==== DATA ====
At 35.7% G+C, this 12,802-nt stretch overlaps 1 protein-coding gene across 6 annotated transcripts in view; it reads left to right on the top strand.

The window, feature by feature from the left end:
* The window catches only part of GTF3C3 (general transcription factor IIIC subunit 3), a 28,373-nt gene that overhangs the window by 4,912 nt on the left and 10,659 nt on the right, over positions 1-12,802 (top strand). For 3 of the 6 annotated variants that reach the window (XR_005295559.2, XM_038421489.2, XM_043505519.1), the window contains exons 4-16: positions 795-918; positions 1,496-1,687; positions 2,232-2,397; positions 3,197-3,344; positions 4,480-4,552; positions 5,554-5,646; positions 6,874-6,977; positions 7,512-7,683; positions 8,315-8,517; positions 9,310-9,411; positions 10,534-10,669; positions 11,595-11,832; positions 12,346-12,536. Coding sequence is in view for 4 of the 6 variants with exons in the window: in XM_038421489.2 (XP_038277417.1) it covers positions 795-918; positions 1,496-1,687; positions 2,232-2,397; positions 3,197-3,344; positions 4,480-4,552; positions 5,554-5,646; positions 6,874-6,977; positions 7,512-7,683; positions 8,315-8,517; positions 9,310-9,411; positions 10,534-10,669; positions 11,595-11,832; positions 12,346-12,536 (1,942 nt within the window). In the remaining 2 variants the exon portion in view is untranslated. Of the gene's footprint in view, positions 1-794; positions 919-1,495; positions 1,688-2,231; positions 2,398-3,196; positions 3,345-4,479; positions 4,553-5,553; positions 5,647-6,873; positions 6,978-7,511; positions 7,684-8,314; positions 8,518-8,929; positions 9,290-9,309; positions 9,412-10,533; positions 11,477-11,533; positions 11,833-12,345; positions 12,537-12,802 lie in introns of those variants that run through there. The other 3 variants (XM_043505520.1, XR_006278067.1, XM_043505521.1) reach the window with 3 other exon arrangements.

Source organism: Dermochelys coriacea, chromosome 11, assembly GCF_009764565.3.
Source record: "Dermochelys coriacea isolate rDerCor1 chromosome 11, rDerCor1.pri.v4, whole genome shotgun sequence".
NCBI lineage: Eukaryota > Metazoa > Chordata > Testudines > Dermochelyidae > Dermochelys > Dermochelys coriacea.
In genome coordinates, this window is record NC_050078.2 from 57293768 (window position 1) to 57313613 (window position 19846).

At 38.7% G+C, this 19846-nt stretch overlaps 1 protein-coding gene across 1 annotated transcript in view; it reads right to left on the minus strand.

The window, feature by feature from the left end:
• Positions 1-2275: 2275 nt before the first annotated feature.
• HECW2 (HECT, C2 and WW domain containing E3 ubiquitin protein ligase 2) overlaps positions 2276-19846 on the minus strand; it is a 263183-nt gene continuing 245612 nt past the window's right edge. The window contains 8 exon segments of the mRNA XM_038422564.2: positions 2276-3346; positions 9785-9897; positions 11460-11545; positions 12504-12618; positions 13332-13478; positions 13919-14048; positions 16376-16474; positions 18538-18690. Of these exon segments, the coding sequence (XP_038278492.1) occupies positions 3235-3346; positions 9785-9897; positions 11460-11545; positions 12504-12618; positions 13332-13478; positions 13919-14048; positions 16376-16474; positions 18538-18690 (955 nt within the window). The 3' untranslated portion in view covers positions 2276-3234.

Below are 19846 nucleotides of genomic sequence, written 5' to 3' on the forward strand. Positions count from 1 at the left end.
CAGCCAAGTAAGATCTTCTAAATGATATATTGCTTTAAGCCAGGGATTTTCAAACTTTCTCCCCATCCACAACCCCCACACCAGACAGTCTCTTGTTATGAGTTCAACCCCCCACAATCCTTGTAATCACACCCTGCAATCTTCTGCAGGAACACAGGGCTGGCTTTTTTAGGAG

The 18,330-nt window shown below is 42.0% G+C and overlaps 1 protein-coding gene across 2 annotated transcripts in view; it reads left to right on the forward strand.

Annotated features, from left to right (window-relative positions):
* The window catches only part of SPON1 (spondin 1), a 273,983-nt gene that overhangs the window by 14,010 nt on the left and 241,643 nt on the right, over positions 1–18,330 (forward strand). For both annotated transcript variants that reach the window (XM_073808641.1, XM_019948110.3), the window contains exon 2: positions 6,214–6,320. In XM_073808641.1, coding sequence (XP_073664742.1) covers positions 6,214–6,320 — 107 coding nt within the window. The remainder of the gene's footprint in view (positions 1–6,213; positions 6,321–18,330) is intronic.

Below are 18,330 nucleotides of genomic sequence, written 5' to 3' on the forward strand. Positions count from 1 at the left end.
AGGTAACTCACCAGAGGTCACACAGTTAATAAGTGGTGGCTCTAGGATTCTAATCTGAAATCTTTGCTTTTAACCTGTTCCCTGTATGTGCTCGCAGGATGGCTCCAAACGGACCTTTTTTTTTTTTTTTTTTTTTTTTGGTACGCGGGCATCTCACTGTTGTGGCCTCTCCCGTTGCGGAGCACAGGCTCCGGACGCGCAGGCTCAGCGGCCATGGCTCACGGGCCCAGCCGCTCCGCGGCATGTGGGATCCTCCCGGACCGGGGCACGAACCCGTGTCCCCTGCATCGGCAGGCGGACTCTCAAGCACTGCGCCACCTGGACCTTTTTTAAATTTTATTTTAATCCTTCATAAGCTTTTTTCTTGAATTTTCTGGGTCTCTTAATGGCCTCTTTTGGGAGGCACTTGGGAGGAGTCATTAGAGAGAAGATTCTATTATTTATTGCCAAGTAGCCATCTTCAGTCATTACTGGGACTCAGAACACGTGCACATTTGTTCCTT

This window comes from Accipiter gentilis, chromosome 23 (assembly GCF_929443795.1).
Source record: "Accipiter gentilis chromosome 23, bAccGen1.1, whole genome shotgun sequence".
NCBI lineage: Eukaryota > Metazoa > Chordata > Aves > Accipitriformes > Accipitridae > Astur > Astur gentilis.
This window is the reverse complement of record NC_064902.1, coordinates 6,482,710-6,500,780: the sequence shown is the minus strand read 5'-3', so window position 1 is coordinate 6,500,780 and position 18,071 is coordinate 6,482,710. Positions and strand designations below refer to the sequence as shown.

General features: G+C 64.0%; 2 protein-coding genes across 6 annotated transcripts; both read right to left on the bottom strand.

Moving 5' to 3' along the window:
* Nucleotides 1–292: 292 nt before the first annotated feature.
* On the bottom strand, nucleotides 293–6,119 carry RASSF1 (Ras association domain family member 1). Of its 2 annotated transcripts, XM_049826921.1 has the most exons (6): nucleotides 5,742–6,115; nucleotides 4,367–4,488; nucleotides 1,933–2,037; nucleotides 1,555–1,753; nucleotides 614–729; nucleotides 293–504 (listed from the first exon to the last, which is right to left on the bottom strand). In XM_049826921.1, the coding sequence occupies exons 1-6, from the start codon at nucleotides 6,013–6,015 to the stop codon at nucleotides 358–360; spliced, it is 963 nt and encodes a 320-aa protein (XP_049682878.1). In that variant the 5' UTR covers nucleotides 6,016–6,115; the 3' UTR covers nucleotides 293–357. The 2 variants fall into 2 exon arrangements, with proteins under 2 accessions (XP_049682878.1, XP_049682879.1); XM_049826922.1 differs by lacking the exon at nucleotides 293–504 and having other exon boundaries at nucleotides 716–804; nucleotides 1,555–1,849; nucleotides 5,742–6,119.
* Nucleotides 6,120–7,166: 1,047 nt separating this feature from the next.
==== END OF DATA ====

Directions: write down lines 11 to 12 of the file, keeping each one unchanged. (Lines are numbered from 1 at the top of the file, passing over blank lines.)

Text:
• HECW2 (HECT, C2 and WW domain containing E3 ubiquitin protein ligase 2) overlaps positions 2276-19846 on the minus strand; it is a 263183-nt gene continuing 245612 nt past the window's right edge. The window contains 8 exon segments of the mRNA XM_038422564.2: positions 2276-3346; positions 9785-9897; positions 11460-11545; positions 12504-12618; positions 13332-13478; positions 13919-14048; positions 16376-16474; positions 18538-18690. Of these exon segments, the coding sequence (XP_038278492.1) occupies positions 3235-3346; positions 9785-9897; positions 11460-11545; positions 12504-12618; positions 13332-13478; positions 13919-14048; positions 16376-16474; positions 18538-18690 (955 nt within the window). The 3' untranslated portion in view covers positions 2276-3234.

Below are 19846 nucleotides of genomic sequence, written 5' to 3' on the forward strand. Positions count from 1 at the left end.